About 37% of 12th graders reported vaping in 2018, compared with 28% in 2017.
A new survey found an alarming rise in the number of American teens who tried vaping last year. The study suggests that vaping may be driving an increase in nicotine use for teens.
In vaping, a battery powered device called an e-cigarette heats a liquid into a vapor that can be inhaled. The vapor may contain nicotine (the addictive drug in tobacco), flavoring, and other chemicals. E-cigarettes can also be used with marijuana, hash oil, or other substances.
Vaping may pose serious and avoidable health risks. Exposure to nicotine during youth can lead to addiction and cause long-term harm to brain development. The vapor can also contain toxins (including ones that cause cancer) and tiny particles that are harmful when breathed in.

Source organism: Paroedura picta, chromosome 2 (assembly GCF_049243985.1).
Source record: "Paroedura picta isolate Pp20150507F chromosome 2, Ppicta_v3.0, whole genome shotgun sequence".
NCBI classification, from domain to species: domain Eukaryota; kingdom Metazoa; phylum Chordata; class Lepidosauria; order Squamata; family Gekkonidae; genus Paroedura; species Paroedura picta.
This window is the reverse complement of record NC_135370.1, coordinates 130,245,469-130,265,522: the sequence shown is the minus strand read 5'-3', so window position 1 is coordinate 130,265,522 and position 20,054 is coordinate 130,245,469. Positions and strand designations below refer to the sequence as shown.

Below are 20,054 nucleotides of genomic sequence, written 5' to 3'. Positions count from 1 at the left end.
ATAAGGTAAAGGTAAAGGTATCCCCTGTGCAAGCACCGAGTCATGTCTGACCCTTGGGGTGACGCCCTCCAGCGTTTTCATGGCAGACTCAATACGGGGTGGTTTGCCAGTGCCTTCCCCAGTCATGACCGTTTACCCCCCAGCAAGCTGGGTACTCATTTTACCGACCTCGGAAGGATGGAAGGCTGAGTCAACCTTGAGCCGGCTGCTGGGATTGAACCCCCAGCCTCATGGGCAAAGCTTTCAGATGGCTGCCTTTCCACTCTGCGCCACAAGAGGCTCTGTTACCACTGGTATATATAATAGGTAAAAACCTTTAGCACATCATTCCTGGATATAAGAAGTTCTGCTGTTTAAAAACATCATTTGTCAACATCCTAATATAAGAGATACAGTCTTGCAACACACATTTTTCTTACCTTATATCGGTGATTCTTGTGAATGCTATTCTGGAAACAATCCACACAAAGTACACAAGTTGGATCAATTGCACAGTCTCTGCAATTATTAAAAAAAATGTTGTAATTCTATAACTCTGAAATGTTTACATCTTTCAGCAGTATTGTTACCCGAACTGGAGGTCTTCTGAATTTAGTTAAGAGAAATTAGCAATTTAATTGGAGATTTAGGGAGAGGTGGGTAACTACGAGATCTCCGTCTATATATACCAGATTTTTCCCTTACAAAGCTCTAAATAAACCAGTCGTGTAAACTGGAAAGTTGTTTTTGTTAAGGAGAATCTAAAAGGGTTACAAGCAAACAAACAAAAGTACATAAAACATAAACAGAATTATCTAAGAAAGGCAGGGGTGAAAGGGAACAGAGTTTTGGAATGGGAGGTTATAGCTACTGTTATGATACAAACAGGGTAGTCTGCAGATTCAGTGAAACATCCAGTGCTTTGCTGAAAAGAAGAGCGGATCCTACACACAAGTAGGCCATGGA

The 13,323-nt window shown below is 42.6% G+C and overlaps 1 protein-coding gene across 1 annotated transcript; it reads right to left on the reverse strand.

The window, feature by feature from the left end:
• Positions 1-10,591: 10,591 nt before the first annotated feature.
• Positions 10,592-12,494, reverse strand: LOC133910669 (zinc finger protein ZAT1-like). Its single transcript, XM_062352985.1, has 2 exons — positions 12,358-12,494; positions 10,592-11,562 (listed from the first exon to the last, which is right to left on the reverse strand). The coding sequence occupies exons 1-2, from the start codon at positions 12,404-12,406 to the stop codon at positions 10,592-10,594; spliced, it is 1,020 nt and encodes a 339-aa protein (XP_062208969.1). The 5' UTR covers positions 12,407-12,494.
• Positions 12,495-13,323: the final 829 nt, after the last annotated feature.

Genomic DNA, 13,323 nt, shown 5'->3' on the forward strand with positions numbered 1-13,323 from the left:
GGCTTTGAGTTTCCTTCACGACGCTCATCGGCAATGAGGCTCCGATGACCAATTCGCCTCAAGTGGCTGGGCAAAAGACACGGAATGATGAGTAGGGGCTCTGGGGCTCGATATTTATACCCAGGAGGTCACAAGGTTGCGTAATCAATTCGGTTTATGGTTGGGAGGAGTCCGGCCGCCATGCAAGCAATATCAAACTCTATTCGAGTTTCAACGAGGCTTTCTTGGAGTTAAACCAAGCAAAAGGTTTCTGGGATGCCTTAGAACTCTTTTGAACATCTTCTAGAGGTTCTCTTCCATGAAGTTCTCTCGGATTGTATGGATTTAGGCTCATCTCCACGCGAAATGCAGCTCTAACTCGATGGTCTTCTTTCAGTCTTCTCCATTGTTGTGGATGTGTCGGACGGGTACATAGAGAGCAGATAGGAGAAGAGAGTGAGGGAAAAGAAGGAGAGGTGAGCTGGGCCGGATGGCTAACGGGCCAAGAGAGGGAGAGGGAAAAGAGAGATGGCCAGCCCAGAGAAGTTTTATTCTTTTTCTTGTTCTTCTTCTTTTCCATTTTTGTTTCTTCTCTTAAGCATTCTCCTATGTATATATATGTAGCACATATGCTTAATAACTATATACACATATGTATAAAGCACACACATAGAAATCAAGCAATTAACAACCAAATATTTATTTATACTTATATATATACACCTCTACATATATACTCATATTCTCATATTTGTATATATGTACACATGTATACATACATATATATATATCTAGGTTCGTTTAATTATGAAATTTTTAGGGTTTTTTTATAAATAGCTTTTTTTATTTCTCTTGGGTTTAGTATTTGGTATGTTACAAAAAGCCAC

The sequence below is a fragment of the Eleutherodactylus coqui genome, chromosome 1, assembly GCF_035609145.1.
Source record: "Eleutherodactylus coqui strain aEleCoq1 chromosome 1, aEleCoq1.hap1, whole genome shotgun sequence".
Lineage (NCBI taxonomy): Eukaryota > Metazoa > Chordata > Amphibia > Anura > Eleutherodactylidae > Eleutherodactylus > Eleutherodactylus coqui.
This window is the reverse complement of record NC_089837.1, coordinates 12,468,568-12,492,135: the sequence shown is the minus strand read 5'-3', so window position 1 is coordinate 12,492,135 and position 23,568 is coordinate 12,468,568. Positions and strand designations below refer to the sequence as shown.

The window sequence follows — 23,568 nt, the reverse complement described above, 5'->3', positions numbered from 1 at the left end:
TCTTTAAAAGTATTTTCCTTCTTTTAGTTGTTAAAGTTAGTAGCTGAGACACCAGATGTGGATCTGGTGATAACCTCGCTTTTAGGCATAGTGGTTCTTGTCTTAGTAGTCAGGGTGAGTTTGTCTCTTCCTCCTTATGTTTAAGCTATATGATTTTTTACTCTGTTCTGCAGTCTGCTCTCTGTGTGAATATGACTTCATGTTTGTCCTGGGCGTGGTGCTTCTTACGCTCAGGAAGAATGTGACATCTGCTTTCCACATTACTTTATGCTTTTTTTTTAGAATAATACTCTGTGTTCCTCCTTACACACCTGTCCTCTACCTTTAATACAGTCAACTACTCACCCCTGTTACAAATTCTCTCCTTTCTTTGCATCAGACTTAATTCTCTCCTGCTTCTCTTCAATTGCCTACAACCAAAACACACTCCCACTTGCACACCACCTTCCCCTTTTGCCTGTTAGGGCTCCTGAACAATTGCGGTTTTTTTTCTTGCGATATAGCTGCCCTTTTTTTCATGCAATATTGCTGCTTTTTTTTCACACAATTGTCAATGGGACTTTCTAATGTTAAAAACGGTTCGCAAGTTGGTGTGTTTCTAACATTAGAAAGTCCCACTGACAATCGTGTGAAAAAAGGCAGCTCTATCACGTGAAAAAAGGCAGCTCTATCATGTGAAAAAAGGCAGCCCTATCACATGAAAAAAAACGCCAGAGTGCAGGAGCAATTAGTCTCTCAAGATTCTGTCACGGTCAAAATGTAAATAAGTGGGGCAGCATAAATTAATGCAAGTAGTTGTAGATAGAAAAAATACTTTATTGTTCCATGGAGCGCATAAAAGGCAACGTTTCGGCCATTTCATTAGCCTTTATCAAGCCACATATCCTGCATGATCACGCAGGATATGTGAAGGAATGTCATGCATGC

More than 44,000 students took part in the 2018 annual survey of drug, alcohol, and cigarette use in 8th, 10th, and 12th graders. About 37% of 12th graders reported vaping in 2018, compared with 28% in 2017. Vaping of each substance that was asked about increased. This includes nicotine, flavored liquids, marijuana, and hash oil.
“Vaping is reversing hard-fought declines in the number of adolescents who use nicotine,” says Dr. Richard Miech, who led the study at the University of Michigan. “These results suggest that vaping is leading youth into nicotine use and nicotine addiction, not away from it.”
“Teens are clearly attracted to the marketable technology and flavorings seen in vaping devices,” explains Dr. Nora D. Volkow, director of NIH’s National Institute on Drug Abuse. “However, it is urgent that teens understand the possible effects of vaping on overall health, the development of the teen brain, and the potential for addiction.”
Written by the NIH Office of Communications and Public Liaison
Editor: Harrison Wein, Ph.D.
Managing Editor: Tianna Hicklin, Ph.D.
Illustrator: Alan Defibaugh